Out of control procrastination is the route to poor mental health and self-image and to not achieving your life goals.   


What do we need to do to overcome procrastination? 

We need our self-control or willpower and our motivation levels to exceed the sum of the effects of the demotivating factors and any fatigue in order to get the task done.   

We need to recognise when we are procrastinating and realise that it’s our emotional brain trying to control our actions out of fear or instant gratification.  Listen to your prefrontal cortex instead, that’s the part that’s thinking long term and seeing the big picture.   


Let’s apply this to my favourite topic, diet change 

This is a major area of procrastination for many of us when we’re starting the journey to healthy eating.  Let’s look at some of the main reasons: 

  • It seems like too big a thing when we think about the changes required to move from an unhealthy diet to a healthy one 
  • Not knowing where to start.  Either having no idea how to find healthy meals, or how to cook them, or feeling overwhelmed by the huge levels of conflicting information on the internet right now.   
  • When our goals are vague and not SMART, like ‘eat healthy’ or ‘get fit’.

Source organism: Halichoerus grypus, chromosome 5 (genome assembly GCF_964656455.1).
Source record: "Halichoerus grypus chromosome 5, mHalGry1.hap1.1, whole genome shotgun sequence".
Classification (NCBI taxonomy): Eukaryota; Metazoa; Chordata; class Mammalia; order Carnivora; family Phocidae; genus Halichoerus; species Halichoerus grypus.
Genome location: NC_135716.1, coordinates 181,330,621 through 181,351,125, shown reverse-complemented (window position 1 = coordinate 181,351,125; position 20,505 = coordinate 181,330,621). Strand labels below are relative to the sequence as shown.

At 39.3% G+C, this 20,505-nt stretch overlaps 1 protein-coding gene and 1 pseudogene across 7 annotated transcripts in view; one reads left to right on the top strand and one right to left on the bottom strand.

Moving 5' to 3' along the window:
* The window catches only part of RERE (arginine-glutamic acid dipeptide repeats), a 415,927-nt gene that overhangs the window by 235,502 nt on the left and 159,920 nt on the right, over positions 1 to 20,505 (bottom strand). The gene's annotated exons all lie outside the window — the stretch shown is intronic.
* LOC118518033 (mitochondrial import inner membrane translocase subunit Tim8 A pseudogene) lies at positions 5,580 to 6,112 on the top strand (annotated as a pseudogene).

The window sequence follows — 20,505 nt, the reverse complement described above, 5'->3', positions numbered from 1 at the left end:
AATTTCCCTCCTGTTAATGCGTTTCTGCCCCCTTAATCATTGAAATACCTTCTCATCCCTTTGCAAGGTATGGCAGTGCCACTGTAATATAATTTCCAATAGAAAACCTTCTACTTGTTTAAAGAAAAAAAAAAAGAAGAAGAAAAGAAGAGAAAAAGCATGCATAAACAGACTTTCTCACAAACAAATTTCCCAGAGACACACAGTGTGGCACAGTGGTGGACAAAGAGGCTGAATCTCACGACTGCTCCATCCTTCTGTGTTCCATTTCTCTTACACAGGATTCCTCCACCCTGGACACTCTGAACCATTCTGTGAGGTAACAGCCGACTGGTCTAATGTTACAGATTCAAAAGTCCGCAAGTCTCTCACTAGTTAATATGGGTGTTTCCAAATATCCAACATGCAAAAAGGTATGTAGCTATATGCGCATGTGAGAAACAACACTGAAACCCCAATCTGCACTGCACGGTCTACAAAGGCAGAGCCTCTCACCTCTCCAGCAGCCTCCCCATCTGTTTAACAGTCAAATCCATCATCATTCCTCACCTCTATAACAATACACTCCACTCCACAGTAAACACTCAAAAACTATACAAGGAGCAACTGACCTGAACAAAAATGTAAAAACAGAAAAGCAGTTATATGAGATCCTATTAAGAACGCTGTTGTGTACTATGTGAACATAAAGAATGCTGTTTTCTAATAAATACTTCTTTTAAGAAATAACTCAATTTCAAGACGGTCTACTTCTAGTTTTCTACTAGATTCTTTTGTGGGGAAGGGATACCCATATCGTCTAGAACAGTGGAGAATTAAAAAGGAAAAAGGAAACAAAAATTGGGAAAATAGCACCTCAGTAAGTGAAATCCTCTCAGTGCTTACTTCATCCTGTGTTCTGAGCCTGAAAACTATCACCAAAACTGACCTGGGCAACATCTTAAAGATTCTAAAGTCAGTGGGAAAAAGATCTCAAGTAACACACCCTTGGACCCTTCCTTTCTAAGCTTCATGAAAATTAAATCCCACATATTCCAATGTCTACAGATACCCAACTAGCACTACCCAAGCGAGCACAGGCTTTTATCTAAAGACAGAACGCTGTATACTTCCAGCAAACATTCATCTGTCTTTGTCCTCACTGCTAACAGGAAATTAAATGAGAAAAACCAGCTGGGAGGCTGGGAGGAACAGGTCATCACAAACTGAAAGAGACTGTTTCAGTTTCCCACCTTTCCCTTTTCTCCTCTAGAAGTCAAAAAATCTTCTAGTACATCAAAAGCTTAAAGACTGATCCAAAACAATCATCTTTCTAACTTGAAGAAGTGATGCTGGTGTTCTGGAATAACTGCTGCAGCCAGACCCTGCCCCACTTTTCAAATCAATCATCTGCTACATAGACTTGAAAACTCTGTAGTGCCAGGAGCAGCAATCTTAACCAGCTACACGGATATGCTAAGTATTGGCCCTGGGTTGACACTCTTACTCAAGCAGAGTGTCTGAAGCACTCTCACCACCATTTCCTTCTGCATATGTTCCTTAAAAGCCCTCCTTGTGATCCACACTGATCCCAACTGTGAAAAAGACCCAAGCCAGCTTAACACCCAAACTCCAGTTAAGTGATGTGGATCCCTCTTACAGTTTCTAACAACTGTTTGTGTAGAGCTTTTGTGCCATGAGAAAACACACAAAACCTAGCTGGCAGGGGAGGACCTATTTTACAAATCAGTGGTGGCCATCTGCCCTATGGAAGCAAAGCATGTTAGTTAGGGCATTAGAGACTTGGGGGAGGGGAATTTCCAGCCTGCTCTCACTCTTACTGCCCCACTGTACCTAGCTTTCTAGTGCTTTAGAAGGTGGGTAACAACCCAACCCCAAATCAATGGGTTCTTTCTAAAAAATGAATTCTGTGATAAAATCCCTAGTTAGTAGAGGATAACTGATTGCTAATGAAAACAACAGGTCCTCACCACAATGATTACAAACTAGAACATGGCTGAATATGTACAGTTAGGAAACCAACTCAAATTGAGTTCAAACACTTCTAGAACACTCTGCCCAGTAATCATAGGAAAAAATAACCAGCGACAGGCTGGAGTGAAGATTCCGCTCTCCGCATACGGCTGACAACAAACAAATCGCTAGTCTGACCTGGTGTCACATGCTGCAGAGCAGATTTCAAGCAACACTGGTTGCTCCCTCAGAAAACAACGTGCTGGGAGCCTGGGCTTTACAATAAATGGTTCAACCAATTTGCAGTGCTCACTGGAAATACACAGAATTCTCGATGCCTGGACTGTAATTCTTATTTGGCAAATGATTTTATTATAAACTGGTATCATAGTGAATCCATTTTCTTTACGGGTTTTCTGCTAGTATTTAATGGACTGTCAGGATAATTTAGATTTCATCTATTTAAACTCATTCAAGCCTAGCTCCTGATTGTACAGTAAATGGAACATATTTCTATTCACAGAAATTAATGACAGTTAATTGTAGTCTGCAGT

• The benefits of healthy eating, and the costs of not eating well are not expected to come until some time in the future, and our brains lessen the importance of this to us in our motivations.  So avoiding future disease doesn’t motivate us well, nor does losing weight so that you should overcome your type 2 diabetes next year.   
  • If a task seems like an effort today, we often think that it will be easier tomorrow.  This is rarely the case! 
  • An inability to make decisions, for example on what to cook out of the many healthy recipes online.  Then it seems easier to stick with something simple and known. 
  • Too many options – there are so many diet plans, and different gurus telling you about supplements, fad diets, holistic diets, avoidance diets, and every variation of ‘healthy diet’ under the sun.  It becomes hard to choose as many are so similar, so the choice gets put off.  And if money is involved, making a choice becomes even more difficult.